Hula and mele are two very important parts of traditional Hawaiian music, and are the most widely known outside of Hawaii.
With no written language, the ancient Hawaiians recorded their histories, genealogies, legends, and the phenomena of their gods through the creation and memorization of chants, known as oli, and dances called hula.
Mele is a more general word that refers to any type of song or chant. An oli is a chant that traditionally was not accompanied by dance. Often long phrases were chanted in a single breath, with each phrase ending with an ‘i‘i (trill).
Hula dancers are trained by a hula master, or kumu hula, in a school called a hālau. The dancers are trained not only in the dance movements but also in the philosophy of the hula. In ancient Hawai‘i, one who trained from childhood in the art of chanting was known as haku mele, a prestigious accomplishment that gave the person a high ranking status in the society.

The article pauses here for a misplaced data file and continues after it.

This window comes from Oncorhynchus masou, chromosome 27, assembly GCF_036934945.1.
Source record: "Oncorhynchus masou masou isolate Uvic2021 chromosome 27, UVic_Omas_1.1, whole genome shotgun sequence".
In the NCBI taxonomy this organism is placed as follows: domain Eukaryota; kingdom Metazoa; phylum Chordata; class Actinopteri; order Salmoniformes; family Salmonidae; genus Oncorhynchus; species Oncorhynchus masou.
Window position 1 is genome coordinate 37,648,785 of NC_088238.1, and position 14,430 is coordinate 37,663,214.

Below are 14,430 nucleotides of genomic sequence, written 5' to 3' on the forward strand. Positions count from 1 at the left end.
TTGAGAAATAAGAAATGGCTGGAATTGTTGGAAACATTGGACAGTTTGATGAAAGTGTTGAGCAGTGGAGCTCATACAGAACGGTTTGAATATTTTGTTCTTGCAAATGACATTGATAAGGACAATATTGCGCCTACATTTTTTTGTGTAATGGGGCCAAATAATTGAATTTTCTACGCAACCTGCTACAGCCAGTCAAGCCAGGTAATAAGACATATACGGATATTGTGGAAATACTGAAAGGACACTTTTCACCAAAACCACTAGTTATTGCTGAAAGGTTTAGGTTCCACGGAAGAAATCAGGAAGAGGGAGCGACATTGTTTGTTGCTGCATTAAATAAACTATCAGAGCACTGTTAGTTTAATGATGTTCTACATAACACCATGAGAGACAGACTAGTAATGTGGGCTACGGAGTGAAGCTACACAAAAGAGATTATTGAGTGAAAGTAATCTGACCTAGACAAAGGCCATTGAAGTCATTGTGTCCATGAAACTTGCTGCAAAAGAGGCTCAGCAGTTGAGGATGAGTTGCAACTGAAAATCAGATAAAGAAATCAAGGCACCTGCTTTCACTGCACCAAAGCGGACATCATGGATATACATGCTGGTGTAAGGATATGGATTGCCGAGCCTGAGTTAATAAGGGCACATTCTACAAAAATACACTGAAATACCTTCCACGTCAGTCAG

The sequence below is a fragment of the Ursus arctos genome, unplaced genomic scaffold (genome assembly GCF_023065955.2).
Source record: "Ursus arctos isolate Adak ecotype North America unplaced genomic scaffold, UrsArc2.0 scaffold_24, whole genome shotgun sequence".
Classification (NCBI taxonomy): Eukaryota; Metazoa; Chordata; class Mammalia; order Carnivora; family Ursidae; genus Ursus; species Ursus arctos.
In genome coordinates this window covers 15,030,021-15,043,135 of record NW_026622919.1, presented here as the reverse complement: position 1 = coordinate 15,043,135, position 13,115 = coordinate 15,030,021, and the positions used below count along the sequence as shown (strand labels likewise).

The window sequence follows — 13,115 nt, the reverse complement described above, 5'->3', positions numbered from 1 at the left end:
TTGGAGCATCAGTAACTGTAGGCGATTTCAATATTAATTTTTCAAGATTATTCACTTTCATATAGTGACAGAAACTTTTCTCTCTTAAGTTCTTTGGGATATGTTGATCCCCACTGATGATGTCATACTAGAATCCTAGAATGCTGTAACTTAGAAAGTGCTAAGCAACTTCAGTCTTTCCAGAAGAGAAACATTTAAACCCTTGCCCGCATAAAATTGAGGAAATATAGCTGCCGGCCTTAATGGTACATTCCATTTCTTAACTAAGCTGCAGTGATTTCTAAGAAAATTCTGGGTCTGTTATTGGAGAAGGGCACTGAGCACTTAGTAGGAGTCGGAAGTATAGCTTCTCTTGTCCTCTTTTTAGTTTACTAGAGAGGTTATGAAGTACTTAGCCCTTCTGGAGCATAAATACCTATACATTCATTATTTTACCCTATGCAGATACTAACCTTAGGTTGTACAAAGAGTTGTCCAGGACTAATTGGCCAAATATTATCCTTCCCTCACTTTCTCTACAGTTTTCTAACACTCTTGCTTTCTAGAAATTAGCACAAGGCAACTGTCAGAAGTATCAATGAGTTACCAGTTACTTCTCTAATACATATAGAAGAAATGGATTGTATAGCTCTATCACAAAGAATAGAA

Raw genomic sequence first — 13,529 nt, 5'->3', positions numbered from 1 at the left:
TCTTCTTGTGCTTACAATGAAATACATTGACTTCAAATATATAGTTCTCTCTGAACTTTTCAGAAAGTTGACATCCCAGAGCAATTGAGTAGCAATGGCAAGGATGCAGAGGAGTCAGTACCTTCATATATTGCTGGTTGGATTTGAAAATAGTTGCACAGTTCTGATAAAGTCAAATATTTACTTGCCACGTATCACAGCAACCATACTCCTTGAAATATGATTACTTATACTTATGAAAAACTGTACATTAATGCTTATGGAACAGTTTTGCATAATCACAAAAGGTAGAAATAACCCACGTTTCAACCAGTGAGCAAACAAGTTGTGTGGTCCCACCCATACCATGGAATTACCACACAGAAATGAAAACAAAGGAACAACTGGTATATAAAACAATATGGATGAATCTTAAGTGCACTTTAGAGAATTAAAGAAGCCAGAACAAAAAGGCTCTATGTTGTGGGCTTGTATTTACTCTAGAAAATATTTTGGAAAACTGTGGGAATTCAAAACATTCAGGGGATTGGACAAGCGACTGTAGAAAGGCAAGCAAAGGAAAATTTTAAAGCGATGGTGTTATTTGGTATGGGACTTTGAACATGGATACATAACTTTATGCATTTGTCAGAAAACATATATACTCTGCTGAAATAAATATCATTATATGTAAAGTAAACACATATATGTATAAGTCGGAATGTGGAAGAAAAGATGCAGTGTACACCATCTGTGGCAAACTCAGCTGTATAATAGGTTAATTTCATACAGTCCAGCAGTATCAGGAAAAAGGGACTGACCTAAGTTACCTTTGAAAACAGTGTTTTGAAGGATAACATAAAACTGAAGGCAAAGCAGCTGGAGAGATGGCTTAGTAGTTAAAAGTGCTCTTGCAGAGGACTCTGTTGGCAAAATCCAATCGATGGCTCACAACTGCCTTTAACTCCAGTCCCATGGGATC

Considered a narrative movement, hula embraces the meanings of the chants while releasing the grace and spirit of the dancer. The essence of hula is to go inward, to touch one’s center. Dancers are especially aware of their feet touching the earth, and of the earth itself, which is felt to be the source of the power of the dance.
The videos on this card are from the 2010 Merrie Monarch Festival, the largest hula competition in the world that takes place in Hilo, Hawaii.
Hope you enjoy!